She briefly worked as a global market research analyst for Prudential, where she conducted over 70 financial behavior modification studies.

She says that during her time there, she helped the company generate more than $6 billion in revenue. She resigned, however in 2013, to start her own company, The Wealth Factory.

Remarkably, the app has been named the “best financial literacy product in the country” by the Office of Michelle Obama, the “best learning game in the country” by the Department of Education, and the “best solution in the world for reducing poverty” by JP Morgan Chase. It has won first place in several business competitions including the Industrial Bank Small Business Regional Competition and the Black Enterprise Elevator Pitch Competition. Angel has won more than $50,000 in business grants with her efforts.

Her company’s Credit Stacker app is available in four languages and in 40 countries and is rapidly approaching 1 million downloads.

Although the app is free for users to download, the revenue model is to generate money on the back-end from advertisers in addition to existing contracts. She also has a partnership with the D.C. Dept of Insurance, Securities, and Banking.

In time, other major financial companies like NASDAQ, J.P. Morgan & Chase, Wells Fargo, and more will likely want to get on board as well


Download the Credit Stacker app from the iTunes App store here, visit:

Download the Credit Stacker app from the Google Play app store now, visit:

Follow Melanin Wonder Angel Rich on Facebook and visit

Continue Reading


Culture vs Religion




Normally I don’t get into religious topics. I´ve experienced intelligent people with common sense, reach for infantile like arguments in the name of the Supreme being they serve aka God/Allah/Yehovah. Such arguments can end up very messy. But to be fair, as African/Black people these are conversations we need to have.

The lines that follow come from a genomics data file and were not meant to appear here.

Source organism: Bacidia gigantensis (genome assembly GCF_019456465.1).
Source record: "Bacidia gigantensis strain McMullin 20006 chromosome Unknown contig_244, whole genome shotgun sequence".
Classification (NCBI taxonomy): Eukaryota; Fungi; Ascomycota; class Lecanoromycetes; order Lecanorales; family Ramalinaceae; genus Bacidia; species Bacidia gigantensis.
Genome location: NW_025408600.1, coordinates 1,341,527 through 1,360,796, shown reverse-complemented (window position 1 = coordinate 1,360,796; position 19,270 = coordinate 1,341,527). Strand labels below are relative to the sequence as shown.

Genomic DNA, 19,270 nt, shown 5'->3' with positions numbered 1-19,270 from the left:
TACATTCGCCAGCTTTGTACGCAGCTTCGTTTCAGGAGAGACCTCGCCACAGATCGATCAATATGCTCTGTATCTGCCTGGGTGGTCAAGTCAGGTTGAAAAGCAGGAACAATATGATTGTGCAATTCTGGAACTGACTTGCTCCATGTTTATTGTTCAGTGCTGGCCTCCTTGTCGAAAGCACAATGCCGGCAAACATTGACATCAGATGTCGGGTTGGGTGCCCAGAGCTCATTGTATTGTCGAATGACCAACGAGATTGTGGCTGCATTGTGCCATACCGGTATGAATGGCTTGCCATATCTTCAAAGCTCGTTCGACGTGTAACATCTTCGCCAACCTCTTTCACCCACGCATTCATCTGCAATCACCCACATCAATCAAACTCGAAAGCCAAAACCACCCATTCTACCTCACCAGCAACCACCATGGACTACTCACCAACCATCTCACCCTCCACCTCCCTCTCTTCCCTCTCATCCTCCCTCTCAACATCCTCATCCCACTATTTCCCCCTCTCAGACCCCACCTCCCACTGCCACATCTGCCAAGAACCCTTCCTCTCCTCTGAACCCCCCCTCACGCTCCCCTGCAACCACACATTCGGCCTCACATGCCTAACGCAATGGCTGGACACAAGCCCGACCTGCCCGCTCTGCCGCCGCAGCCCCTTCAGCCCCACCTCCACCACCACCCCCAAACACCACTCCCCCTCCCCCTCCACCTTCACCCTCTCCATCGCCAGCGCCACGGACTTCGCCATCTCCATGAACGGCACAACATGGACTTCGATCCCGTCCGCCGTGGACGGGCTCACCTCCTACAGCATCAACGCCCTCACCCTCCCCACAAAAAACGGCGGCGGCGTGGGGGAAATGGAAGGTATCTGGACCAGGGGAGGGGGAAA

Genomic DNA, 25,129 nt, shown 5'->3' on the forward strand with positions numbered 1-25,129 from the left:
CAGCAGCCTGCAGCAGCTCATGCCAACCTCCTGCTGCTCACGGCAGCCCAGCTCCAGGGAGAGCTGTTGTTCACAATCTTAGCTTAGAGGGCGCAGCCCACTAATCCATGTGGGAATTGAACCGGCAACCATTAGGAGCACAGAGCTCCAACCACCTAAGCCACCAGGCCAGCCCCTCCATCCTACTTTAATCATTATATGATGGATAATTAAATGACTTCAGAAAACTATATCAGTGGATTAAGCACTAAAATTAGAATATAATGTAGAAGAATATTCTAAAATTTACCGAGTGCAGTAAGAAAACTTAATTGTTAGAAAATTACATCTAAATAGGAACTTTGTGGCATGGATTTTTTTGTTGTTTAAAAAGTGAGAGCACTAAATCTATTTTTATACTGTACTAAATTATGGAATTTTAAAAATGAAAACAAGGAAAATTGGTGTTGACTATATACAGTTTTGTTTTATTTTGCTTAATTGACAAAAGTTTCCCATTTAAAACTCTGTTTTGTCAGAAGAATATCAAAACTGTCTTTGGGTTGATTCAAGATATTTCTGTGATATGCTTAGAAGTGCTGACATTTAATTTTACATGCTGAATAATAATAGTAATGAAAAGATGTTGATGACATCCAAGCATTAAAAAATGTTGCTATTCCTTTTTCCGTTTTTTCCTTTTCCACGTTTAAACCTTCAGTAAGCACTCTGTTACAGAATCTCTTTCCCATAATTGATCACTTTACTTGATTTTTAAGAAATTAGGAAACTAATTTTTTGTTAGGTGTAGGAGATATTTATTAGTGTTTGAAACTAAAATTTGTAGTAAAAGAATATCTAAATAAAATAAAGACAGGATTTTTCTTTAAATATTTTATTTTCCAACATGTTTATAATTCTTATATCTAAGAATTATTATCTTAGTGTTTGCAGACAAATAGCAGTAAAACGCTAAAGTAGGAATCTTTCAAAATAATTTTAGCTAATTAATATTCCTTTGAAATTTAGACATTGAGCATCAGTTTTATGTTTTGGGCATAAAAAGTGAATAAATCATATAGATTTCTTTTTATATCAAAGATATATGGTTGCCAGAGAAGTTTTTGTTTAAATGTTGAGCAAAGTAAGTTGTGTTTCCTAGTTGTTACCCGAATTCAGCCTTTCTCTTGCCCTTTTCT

Disclaimer: I was baptized in the catholic church and later took the holy communion. Until my early twenties, I was a devoted catholic that prayed to white Jesus for salvation & forgiveness. All of that changed when I first visit the Elmina Castle in Ghana. Right above the dungeons,  where they kept my ancestors enslaved, they had a church to worship every Sunday. Also worth mentioning is that my children are Muslim. This blog is in no way meant to attack or offend anybody’s religion.  

Before the colonizers came we had all these riches. A sovereign Africa with social, economic political and spiritual systems in place. After the invasions we were evangelized but powerless. They told us our own African spirituality was evil and that our cultures were primitive and savage. All while doing the evilest things to us as a people. The irony of it all…

As Mahatma Gandhi said:

“Those who say religion has nothing to do with politics do not know what religion is.”

Another great wisdom comes from Marimba Ani:

`Your culture is your immune system’.


Decolonizing our minds

Without knowing who we are we can not free ourselves politically, mentally or spiritually. Any religion that demands you to denounce who you are can not be in the best interest of you or your people.

Black people are the most religious people I know, yet we find ourselves at the bottom of the social & economic ladder everywhere we are. We pray to messiahs or prophets in languages that are not our mother tongues. There must come a moment that we should look at our believes in a critical way.

The truth of the matter, Christianity and Islam has been enforced upon us and is such a huge part of our political and social systems. On the continent and in the diaspora,  it would be naive to expect this to change any time soon.